Maintaining Perspective: They Become Adults - By Neil Workman

Teachers play an integral role during students’ formative years and this can feel like an overwhelming responsibility. It is very easy to set such high expectations for yourself that maintaining perspective about the needs of your students can be skewed or forgotten at times. The numerous day to day tasks that must be done, and done well, can potentially cloud what we really want our students to get out of their time with us in school.

In order to remain grounded, stay focused and maintain perspective, try thinking about your students 20 years from now. What do you think they will remember about their time with you? What do you hope they learned? What are your big “take-aways”?

To answer these questions, it’s helpful to start by thinking about your own experiences, specifically the teachers in your past who made a lasting, positive impression. What was it about these specific teachers that makes them come to mind? Words like patient, kind, calm and caring might be common themes. They developed relationships that inspired you to be engaged in learning. They created safe spaces that allowed you to take risks, make mistakes, explore and grow. It was about the way in which they connected with their students that was most critical.

The intent of this exercise is to pause for a moment and think about what’s really important for both you and your students. It’s not to minimize your efforts but instead to reflect upon the importance of building relationships. Maybe this will take some pressure off and allow you to focus your finite amount of energy on the big ideas in the curriculum only and perhaps let go of some stuff that quite possibly doesn’t matter as much. This approach will allow you to concentrate on making connections with students and maintain perspective.

The students in your class will become adults one day. I’ve seen it with my own eyes! They might change the brakes on your car, prepare your dinner in a restaurant, become your colleague or take care of you in the hospital (and I hope that I was nice to them all!). It is fun to pause for a moment and think about what it would be like to have a conversation with your students 20 years from now.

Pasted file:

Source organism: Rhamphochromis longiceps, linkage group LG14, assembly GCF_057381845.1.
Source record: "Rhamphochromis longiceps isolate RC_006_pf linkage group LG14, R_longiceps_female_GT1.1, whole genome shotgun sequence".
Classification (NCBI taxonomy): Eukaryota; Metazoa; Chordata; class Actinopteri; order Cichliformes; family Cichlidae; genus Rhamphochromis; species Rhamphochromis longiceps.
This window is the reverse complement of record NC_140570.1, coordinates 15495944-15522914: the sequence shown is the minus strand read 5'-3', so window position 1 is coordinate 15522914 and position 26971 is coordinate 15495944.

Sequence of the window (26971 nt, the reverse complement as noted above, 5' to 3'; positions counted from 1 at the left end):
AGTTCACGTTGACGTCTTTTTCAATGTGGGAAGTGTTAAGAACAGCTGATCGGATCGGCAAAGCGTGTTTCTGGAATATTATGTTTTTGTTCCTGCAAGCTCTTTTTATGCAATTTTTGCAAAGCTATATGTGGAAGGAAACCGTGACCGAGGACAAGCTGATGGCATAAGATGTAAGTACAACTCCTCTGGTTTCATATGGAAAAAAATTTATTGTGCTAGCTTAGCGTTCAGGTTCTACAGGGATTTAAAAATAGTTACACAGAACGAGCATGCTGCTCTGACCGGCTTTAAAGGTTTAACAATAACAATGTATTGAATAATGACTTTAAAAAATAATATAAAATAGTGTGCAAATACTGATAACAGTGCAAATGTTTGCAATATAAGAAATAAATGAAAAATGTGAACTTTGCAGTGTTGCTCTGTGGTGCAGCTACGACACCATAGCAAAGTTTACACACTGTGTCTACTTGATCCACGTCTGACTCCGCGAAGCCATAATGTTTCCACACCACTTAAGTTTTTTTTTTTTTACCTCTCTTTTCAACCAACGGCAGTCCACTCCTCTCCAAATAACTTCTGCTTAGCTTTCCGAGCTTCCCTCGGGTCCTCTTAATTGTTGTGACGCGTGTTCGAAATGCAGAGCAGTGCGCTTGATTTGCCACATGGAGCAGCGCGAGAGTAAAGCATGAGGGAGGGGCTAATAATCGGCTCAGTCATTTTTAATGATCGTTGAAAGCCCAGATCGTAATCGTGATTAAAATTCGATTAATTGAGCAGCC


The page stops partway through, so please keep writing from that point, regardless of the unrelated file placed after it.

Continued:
What will they be doing? What will they remember about school and their interactions with you?

Let’s imagine (perhaps this has already happened to you) that you’re in a grocery store check-out line and you hear, “Hey, you were my teacher!” Now that you have a chance to speak with one of your students much later on in life, what are you hoping to hear?

For me, I hope to hear that they are happy and that they think back fondly about their time in my class.  

They won’t recall all the lessons and activities but I hope they realize that their teachers cared about them. Of course, I also want my students to learn the academic, social and emotional skills to go on to become happy and responsible citizens, but it’s the relationship that is the foundation for all of it to happen. I hope they had some fun along the way, had an overall good experience, are doing well and paid attention in medical school!

Maintain perspective by treating your current students as the adults they will become and concentrate on establishing a solid, trusting and professional relationship with them. After all, that’s what they need the most now and will remember later.

Take it easy,


David TranterComment